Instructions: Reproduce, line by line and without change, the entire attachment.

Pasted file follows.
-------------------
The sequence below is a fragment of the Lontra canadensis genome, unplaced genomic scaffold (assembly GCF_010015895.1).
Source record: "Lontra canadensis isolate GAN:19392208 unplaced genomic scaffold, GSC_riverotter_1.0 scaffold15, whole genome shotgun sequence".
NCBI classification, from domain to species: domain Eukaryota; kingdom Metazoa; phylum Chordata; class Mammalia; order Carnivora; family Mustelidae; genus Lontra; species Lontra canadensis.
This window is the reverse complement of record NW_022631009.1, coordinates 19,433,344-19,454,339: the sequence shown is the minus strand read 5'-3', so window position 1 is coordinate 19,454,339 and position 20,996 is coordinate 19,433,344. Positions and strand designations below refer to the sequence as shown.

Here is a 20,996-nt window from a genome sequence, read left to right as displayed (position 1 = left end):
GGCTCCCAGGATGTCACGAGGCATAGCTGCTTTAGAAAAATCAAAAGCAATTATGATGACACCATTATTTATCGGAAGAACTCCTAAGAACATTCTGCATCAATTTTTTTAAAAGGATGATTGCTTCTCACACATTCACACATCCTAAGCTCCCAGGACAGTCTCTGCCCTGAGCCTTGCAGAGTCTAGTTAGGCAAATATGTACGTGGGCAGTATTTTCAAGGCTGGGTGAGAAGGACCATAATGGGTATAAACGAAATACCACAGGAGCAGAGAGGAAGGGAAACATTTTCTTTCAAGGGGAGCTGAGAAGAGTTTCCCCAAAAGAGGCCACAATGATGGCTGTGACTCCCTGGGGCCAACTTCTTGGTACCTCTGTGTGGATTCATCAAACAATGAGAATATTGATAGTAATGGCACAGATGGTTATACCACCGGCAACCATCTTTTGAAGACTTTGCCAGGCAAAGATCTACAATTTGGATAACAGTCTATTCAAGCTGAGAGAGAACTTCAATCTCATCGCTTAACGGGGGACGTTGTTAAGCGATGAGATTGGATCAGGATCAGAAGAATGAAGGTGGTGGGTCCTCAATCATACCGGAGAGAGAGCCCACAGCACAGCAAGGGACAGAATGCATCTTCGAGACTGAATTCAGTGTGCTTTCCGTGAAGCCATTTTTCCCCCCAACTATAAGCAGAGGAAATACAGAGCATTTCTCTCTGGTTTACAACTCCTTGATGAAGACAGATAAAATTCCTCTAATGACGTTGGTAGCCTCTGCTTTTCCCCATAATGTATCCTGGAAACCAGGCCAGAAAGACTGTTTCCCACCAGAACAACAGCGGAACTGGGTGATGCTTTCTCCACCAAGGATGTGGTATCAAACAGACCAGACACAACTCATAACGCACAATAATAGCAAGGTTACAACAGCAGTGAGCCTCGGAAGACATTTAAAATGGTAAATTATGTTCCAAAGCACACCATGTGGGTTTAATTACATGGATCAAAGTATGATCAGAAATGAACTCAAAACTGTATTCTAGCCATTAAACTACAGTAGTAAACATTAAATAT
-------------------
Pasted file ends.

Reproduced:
The sequence below is a fragment of the Lontra canadensis genome, unplaced genomic scaffold (assembly GCF_010015895.1).
Source record: "Lontra canadensis isolate GAN:19392208 unplaced genomic scaffold, GSC_riverotter_1.0 scaffold15, whole genome shotgun sequence".
NCBI classification, from domain to species: domain Eukaryota; kingdom Metazoa; phylum Chordata; class Mammalia; order Carnivora; family Mustelidae; genus Lontra; species Lontra canadensis.
This window is the reverse complement of record NW_022631009.1, coordinates 19,433,344-19,454,339: the sequence shown is the minus strand read 5'-3', so window position 1 is coordinate 19,454,339 and position 20,996 is coordinate 19,433,344. Positions and strand designations below refer to the sequence as shown.

Here is a 20,996-nt window from a genome sequence, read left to right as displayed (position 1 = left end):
GGCTCCCAGGATGTCACGAGGCATAGCTGCTTTAGAAAAATCAAAAGCAATTATGATGACACCATTATTTATCGGAAGAACTCCTAAGAACATTCTGCATCAATTTTTTTAAAAGGATGATTGCTTCTCACACATTCACACATCCTAAGCTCCCAGGACAGTCTCTGCCCTGAGCCTTGCAGAGTCTAGTTAGGCAAATATGTACGTGGGCAGTATTTTCAAGGCTGGGTGAGAAGGACCATAATGGGTATAAACGAAATACCACAGGAGCAGAGAGGAAGGGAAACATTTTCTTTCAAGGGGAGCTGAGAAGAGTTTCCCCAAAAGAGGCCACAATGATGGCTGTGACTCCCTGGGGCCAACTTCTTGGTACCTCTGTGTGGATTCATCAAACAATGAGAATATTGATAGTAATGGCACAGATGGTTATACCACCGGCAACCATCTTTTGAAGACTTTGCCAGGCAAAGATCTACAATTTGGATAACAGTCTATTCAAGCTGAGAGAGAACTTCAATCTCATCGCTTAACGGGGGACGTTGTTAAGCGATGAGATTGGATCAGGATCAGAAGAATGAAGGTGGTGGGTCCTCAATCATACCGGAGAGAGAGCCCACAGCACAGCAAGGGACAGAATGCATCTTCGAGACTGAATTCAGTGTGCTTTCCGTGAAGCCATTTTTCCCCCCAACTATAAGCAGAGGAAATACAGAGCATTTCTCTCTGGTTTACAACTCCTTGATGAAGACAGATAAAATTCCTCTAATGACGTTGGTAGCCTCTGCTTTTCCCCATAATGTATCCTGGAAACCAGGCCAGAAAGACTGTTTCCCACCAGAACAACAGCGGAACTGGGTGATGCTTTCTCCACCAAGGATGTGGTATCAAACAGACCAGACACAACTCATAACGCACAATAATAGCAAGGTTACAACAGCAGTGAGCCTCGGAAGACATTTAAAATGGTAAATTATGTTCCAAAGCACACCATGTGGGTTTAATTACATGGATCAAAGTATGATCAGAAATGAACTCAAAACTGTATTCTAGCCATTAAACTACAGTAGTAAACATTAAATAT